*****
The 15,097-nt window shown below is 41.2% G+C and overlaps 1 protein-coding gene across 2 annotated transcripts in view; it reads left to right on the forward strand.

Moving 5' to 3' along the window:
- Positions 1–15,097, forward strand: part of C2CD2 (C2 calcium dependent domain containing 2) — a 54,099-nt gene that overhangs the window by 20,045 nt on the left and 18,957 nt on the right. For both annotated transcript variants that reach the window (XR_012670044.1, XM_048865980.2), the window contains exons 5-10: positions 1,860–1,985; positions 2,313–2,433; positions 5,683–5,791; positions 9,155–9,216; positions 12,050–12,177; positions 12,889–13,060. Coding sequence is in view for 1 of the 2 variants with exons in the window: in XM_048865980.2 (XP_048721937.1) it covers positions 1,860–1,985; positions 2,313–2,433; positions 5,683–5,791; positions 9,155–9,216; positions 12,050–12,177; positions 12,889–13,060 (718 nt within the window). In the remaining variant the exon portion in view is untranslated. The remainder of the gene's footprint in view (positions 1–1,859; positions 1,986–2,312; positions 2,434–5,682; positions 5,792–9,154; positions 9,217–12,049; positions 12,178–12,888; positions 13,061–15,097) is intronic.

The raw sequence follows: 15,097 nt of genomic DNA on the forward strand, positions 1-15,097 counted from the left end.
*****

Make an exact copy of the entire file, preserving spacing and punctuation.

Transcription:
The 15,097-nt window shown below is 41.2% G+C and overlaps 1 protein-coding gene across 2 annotated transcripts in view; it reads left to right on the forward strand.

Moving 5' to 3' along the window:
- Positions 1–15,097, forward strand: part of C2CD2 (C2 calcium dependent domain containing 2) — a 54,099-nt gene that overhangs the window by 20,045 nt on the left and 18,957 nt on the right. For both annotated transcript variants that reach the window (XR_012670044.1, XM_048865980.2), the window contains exons 5-10: positions 1,860–1,985; positions 2,313–2,433; positions 5,683–5,791; positions 9,155–9,216; positions 12,050–12,177; positions 12,889–13,060. Coding sequence is in view for 1 of the 2 variants with exons in the window: in XM_048865980.2 (XP_048721937.1) it covers positions 1,860–1,985; positions 2,313–2,433; positions 5,683–5,791; positions 9,155–9,216; positions 12,050–12,177; positions 12,889–13,060 (718 nt within the window). In the remaining variant the exon portion in view is untranslated. The remainder of the gene's footprint in view (positions 1–1,859; positions 1,986–2,312; positions 2,434–5,682; positions 5,792–9,154; positions 9,217–12,049; positions 12,178–12,888; positions 13,061–15,097) is intronic.

The raw sequence follows: 15,097 nt of genomic DNA on the forward strand, positions 1-15,097 counted from the left end.